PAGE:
Some individuals are appointed as Estate Trustees and, after
determining the debts owed by the Estate, discover that the Estate
does not have enough money to pay its creditors leaving the Estate
Trustee to question who should get paid.
There are laws regarding who is entitled to be paid first when
an estate is insolvent (unable to pay all of its debts). An Estate
Trustee of an insolvent estate must decide whether to administer
the estate as an insolvent estate, or to place the estate into
bankruptcy. In either case, the Estate Trustee must determine the
priority of payment, as the failure to pay creditors in the proper
order could result in personal liability to the trustee.
If the estate is administered simply as an insolvent estate, the
order of payment is:
reasonable and necessary funeral
testamentary expenses and costs to
administer the estate (including payment of the compensation for
Estate Trustee and legal fees);
all other debts proportionately,
including provincial Crown debts (it is unclear whether federal
crown debts such as federal income taxes receive a priority over
other creditors in this category).
If the estate is placed into bankruptcy, section 136 of the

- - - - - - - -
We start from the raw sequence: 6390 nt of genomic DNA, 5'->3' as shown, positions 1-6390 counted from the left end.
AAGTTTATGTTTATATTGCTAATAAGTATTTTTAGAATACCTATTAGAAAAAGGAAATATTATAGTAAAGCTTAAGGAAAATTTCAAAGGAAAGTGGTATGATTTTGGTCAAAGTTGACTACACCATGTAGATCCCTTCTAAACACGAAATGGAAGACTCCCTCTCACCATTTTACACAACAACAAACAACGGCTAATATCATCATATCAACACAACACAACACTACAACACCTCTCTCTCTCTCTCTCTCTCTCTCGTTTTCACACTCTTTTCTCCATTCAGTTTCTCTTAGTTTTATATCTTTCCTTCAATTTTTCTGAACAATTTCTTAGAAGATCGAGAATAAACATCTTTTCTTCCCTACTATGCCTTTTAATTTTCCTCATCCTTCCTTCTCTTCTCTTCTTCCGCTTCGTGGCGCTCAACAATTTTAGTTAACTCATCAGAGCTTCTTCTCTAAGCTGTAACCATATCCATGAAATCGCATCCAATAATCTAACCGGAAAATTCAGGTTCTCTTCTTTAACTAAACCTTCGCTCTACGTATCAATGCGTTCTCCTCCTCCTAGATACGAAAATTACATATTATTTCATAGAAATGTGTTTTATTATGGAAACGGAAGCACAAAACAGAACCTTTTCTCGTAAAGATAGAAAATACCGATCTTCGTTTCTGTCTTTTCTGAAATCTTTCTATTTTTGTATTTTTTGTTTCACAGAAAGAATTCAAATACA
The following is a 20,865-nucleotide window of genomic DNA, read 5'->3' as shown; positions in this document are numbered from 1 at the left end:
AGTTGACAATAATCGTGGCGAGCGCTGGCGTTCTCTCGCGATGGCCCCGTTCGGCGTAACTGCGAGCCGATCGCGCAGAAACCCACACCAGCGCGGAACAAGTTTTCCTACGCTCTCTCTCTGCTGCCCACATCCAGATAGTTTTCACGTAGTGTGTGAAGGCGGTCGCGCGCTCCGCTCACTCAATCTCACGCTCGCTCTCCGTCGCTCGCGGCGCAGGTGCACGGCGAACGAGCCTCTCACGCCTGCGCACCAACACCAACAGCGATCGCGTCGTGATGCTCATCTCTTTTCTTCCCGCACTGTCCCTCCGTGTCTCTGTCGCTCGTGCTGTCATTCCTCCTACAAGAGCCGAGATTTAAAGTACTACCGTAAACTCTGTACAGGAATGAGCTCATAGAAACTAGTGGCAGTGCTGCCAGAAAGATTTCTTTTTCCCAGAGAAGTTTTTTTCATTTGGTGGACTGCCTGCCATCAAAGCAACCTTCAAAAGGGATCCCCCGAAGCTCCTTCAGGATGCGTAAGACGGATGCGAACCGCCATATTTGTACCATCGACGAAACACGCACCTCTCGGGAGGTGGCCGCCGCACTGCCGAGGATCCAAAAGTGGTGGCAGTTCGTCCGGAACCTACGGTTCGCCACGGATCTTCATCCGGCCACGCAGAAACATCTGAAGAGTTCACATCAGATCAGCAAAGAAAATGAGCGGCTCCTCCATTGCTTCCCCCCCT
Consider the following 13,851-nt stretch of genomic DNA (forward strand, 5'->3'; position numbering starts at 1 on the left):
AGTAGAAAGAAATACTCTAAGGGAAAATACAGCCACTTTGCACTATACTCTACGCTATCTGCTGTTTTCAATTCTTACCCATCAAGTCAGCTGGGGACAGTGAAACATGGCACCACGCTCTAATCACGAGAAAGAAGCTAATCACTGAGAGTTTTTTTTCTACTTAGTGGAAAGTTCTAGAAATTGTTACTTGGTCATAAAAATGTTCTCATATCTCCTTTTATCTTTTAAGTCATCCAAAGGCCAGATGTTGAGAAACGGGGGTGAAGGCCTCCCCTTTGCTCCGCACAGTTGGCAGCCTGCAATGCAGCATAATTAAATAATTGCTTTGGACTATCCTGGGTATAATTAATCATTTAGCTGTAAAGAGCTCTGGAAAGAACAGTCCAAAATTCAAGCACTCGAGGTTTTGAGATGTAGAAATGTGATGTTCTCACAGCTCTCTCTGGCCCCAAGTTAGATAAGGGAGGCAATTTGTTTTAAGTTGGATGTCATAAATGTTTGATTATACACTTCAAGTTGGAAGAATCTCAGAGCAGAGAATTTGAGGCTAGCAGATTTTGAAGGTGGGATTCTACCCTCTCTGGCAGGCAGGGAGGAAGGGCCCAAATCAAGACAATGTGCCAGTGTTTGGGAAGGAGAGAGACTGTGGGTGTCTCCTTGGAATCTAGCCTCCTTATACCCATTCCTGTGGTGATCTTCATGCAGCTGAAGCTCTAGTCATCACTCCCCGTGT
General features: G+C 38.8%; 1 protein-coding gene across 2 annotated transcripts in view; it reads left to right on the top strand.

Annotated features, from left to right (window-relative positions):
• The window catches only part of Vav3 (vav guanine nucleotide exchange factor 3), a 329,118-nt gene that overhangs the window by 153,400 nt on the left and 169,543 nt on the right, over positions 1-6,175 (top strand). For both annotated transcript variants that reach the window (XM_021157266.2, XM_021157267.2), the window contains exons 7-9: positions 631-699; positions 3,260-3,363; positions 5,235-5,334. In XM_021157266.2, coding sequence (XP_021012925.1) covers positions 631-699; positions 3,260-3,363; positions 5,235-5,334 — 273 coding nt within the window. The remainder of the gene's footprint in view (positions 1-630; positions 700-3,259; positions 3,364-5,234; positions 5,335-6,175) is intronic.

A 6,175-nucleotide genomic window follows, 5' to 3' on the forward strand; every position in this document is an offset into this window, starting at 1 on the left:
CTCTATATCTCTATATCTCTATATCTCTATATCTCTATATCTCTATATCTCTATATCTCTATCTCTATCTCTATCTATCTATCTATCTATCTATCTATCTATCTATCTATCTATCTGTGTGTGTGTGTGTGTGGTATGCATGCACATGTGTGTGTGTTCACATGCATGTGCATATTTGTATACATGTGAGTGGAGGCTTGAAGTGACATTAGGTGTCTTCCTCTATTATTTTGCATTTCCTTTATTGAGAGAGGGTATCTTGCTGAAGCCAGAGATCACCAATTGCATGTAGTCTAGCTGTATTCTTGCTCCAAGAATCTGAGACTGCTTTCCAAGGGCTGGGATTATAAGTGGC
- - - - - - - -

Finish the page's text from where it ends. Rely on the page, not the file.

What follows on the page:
Bankruptcy and Insolvency Act dictates the order that debts are to
be paid. As with an insolvent estate, bankrupt estates are required
to pay the reasonable funeral and testamentary expenses first.
Secondly, the costs for administering the estate (including
compensation for the Estate Trustee and legal fees) get paid. Other
specific costs such as wages or commissions owed then can get
The most significant change when paying debts of a bankrupt
estate as opposed to an insolvent estate is that the federal crown
(including federal income tax payments) does not receive any
priority under a bankrupt estate and is treated like any other
unsecured creditor that has no priority.
Given the potential exposure a trustee faces if the order of
payment is not made correctly when dealing with an insolvent
estate, trustees may wish to retain legal counsel to assist
The Canadian bankruptcy regime was designed with two key purposes in mind – provide options to ‘honest but unfortunate' debtors struggling with an unmanageable financial load and create an orderly means for creditors to recover amounts owed them.
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